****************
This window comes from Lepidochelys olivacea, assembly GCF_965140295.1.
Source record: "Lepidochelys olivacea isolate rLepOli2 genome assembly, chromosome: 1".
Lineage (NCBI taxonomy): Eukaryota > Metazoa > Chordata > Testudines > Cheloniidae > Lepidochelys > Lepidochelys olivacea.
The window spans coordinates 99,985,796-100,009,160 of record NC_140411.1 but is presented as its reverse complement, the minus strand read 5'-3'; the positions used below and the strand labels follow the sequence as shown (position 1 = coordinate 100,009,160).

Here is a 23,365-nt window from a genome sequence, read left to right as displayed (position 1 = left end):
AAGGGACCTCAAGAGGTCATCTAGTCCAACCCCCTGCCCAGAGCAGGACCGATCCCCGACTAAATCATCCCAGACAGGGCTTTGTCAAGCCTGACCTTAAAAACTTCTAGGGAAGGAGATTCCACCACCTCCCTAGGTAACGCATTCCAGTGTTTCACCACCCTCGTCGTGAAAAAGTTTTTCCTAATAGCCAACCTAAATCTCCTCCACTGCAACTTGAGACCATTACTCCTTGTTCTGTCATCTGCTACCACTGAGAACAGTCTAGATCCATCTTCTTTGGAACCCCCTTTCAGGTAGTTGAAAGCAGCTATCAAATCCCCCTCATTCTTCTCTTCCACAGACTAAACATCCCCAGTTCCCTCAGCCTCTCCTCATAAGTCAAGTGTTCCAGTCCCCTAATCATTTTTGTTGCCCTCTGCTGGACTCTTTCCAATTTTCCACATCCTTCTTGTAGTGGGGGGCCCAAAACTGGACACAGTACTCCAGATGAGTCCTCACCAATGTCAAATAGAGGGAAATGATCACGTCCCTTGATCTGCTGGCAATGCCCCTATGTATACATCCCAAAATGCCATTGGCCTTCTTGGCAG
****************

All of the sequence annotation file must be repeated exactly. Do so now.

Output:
This window comes from Lepidochelys olivacea, assembly GCF_965140295.1.
Source record: "Lepidochelys olivacea isolate rLepOli2 genome assembly, chromosome: 1".
Lineage (NCBI taxonomy): Eukaryota > Metazoa > Chordata > Testudines > Cheloniidae > Lepidochelys > Lepidochelys olivacea.
The window spans coordinates 99,985,796-100,009,160 of record NC_140411.1 but is presented as its reverse complement, the minus strand read 5'-3'; the positions used below and the strand labels follow the sequence as shown (position 1 = coordinate 100,009,160).

Here is a 23,365-nt window from a genome sequence, read left to right as displayed (position 1 = left end):
AAGGGACCTCAAGAGGTCATCTAGTCCAACCCCCTGCCCAGAGCAGGACCGATCCCCGACTAAATCATCCCAGACAGGGCTTTGTCAAGCCTGACCTTAAAAACTTCTAGGGAAGGAGATTCCACCACCTCCCTAGGTAACGCATTCCAGTGTTTCACCACCCTCGTCGTGAAAAAGTTTTTCCTAATAGCCAACCTAAATCTCCTCCACTGCAACTTGAGACCATTACTCCTTGTTCTGTCATCTGCTACCACTGAGAACAGTCTAGATCCATCTTCTTTGGAACCCCCTTTCAGGTAGTTGAAAGCAGCTATCAAATCCCCCTCATTCTTCTCTTCCACAGACTAAACATCCCCAGTTCCCTCAGCCTCTCCTCATAAGTCAAGTGTTCCAGTCCCCTAATCATTTTTGTTGCCCTCTGCTGGACTCTTTCCAATTTTCCACATCCTTCTTGTAGTGGGGGGCCCAAAACTGGACACAGTACTCCAGATGAGTCCTCACCAATGTCAAATAGAGGGAAATGATCACGTCCCTTGATCTGCTGGCAATGCCCCTATGTATACATCCCAAAATGCCATTGGCCTTCTTGGCAG